Arab Human Development Report 2003

20 Oct 2003
cover

Building a Knowledge Society

The first Arab Human Development Report (AHDR 2002) addressed the most important development challenges facing the Arab world at the beginning of the third millennium. This second Report continues the process by examining in depth one of these challenges: the building of a knowledge society in Arab countries.

 

The AHDR series aims at building human development in the Arab world. As part of a continuing watch on human development in the region, this Report therefore opens by surveying some of the most salient trends and events at the global, regional and national levels that influenced the process of human development in the Arab world in 2002-2003. The remainder of the Report is a close study of one of the three cardinal challenges facing the region: its growing knowledge gap.

 

The Report starts by outlining the conceptual basis of an Arab knowledge society and moves on to evaluate the status of the demand for, and the diffusion and production of knowledge in Arab countries at the beginning of the 21st century.

 

It next analyses the cultural, economic, societal and political context influencing knowledge acquisition in the region at this critical junction in its history. The last section of this analysis culminates in a strategic vision that delineates the landmarks of a deep social reform process for establishing a knowledge-based society in the Arab countries.

 

Table of Contents

  • Introductory Section: Introductions, Table of Contents
  • Part I: Changes in Human Development in Arab Countries During 2001-2002

Part II - Section I: The Concept of an Arab Knowledge Society

  • Chapter 1: Conceptual Framework: Knowledge, Human Development and the Knowledge Society in Arab Countries

Part II - Section II: The State of Knowledge in Arab Countries

  • Chapter 2: Knowledge Dissemination in Arab Countries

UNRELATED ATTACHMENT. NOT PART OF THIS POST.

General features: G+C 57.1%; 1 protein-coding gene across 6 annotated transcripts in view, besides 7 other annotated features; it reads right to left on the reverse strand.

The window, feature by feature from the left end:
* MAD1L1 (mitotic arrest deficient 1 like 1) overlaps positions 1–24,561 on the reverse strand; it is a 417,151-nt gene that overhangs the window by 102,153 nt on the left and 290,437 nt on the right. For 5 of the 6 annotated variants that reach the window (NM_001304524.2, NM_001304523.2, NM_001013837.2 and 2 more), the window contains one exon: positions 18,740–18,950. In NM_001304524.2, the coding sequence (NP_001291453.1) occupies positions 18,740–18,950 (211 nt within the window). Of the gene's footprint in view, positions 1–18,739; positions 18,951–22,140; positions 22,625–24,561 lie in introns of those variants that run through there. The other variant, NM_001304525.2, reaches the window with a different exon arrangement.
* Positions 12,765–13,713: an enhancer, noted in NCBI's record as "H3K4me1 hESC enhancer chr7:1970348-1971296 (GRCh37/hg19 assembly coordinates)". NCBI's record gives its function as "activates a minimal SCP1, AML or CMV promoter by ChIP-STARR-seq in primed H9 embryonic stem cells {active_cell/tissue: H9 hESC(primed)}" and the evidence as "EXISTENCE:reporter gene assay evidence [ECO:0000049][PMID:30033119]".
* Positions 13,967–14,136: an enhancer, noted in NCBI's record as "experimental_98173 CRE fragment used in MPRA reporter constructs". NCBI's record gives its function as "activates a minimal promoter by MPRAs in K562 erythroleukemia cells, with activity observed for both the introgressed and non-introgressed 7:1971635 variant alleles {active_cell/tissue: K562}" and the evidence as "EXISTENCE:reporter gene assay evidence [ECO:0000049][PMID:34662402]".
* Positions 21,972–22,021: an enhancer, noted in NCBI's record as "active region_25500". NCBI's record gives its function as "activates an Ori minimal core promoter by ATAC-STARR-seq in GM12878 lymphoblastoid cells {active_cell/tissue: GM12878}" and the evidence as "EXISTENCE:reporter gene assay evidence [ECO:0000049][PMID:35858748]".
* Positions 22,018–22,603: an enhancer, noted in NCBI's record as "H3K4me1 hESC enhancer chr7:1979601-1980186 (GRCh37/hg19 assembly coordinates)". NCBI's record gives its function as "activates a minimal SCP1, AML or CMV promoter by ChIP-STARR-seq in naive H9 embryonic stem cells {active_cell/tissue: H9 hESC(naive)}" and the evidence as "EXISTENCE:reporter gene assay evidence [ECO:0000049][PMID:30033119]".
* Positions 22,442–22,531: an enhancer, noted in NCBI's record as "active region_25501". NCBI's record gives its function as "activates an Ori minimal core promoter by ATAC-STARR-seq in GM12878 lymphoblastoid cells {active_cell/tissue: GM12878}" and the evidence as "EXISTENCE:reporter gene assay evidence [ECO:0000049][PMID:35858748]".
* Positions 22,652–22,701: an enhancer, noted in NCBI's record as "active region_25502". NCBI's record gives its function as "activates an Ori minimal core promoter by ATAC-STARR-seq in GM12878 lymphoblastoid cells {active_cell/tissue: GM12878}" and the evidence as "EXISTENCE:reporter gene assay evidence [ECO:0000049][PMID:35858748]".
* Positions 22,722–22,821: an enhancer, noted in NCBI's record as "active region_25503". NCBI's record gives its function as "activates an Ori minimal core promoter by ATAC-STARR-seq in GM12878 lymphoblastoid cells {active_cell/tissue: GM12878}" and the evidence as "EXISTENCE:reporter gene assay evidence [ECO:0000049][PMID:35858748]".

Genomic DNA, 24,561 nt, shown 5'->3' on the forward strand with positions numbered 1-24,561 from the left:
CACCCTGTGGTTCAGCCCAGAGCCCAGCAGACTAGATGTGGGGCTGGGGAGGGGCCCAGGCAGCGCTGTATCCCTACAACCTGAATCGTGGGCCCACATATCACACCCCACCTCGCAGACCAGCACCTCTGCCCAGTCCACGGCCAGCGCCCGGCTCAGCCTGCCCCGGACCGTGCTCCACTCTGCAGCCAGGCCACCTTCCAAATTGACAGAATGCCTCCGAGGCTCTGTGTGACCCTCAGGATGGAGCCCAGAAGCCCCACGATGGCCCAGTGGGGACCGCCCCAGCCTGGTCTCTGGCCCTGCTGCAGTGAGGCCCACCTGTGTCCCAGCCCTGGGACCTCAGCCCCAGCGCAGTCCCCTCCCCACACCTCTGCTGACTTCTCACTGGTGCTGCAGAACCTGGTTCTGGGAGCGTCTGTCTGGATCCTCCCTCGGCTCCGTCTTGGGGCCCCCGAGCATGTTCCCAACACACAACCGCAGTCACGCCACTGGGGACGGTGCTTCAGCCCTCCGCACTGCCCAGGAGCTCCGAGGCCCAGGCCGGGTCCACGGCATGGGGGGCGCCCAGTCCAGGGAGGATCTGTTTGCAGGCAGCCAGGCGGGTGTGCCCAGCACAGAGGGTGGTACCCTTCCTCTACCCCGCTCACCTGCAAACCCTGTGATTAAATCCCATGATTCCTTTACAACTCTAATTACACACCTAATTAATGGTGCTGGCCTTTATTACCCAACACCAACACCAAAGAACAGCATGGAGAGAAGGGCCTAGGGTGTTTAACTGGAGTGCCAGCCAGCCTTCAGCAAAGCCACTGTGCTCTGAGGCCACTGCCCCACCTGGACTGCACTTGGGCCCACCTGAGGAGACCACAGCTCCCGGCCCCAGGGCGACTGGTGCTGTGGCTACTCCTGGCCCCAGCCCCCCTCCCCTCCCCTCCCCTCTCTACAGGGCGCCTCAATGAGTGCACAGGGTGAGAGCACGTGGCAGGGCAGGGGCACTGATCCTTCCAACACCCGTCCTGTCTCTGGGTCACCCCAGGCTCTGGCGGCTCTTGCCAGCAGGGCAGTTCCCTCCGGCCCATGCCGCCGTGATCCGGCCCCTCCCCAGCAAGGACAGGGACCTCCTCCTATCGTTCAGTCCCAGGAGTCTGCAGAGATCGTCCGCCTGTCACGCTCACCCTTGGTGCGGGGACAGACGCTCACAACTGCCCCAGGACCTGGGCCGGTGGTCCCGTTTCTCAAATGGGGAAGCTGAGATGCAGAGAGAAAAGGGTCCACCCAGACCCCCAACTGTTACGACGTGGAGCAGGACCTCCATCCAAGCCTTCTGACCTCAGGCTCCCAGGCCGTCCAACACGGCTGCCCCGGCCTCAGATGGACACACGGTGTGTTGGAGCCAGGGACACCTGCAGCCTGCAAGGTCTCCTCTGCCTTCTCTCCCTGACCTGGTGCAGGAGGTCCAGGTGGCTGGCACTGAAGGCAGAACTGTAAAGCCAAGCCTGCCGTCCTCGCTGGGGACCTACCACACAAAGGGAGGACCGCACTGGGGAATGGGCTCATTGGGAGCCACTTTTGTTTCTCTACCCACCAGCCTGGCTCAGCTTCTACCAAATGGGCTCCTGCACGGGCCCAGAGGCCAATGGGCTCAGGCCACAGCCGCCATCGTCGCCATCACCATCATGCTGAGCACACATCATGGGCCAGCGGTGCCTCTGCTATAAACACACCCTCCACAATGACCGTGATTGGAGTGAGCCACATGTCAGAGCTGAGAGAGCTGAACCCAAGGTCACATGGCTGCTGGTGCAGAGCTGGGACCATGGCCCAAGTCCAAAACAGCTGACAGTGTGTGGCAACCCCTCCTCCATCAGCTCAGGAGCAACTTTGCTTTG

• Chapter 3: Knowledge Production in Arab Countries
  • Chapter 4: Measuring Knowledge Capital in Arab Countries
  • Chapter 5: The Organisational Context of Knowledge Acquisition

Part II - Section III: The Cultural, Socioeconomic and Political Context

  • Chapter 6: Culture
  • Chapter 7: Socio-Economic Structure
  • Chapter 8: The Political Context

Part II - Section IV: A Strategic Vision - The Five Pillars of the Knowledge Society

  • Chapter 9: A Strategic Vision: The Five Pillars of the Knowledge Society
  • Annexes: References, Tables and Figures

Document Highlights

  • This Report is an independent publication.
  • Development challenges represented by the three deficits in knowledge, freedom and women’s empowerment remain serious.
  • One of the worst consequences of freedom-constraining measures in developed countries was that they gave some Arab authorities another excuse to enact new laws limiting civil and political freedoms.
  • The number of books published in the Arab world does not exceed 1.1% of world production.
  • Importing technology has not led to its adoption and internalisation in the host country, let alone to its diffusion and production.
  • Historically, Arab culture did not constitute a closed system, but rather displayed a profound ability to open up, develop and transcend itself
  • Demand for knowledge has been weakened not only by faltering economic growth but also by the over-concentration of wealth in a few hands.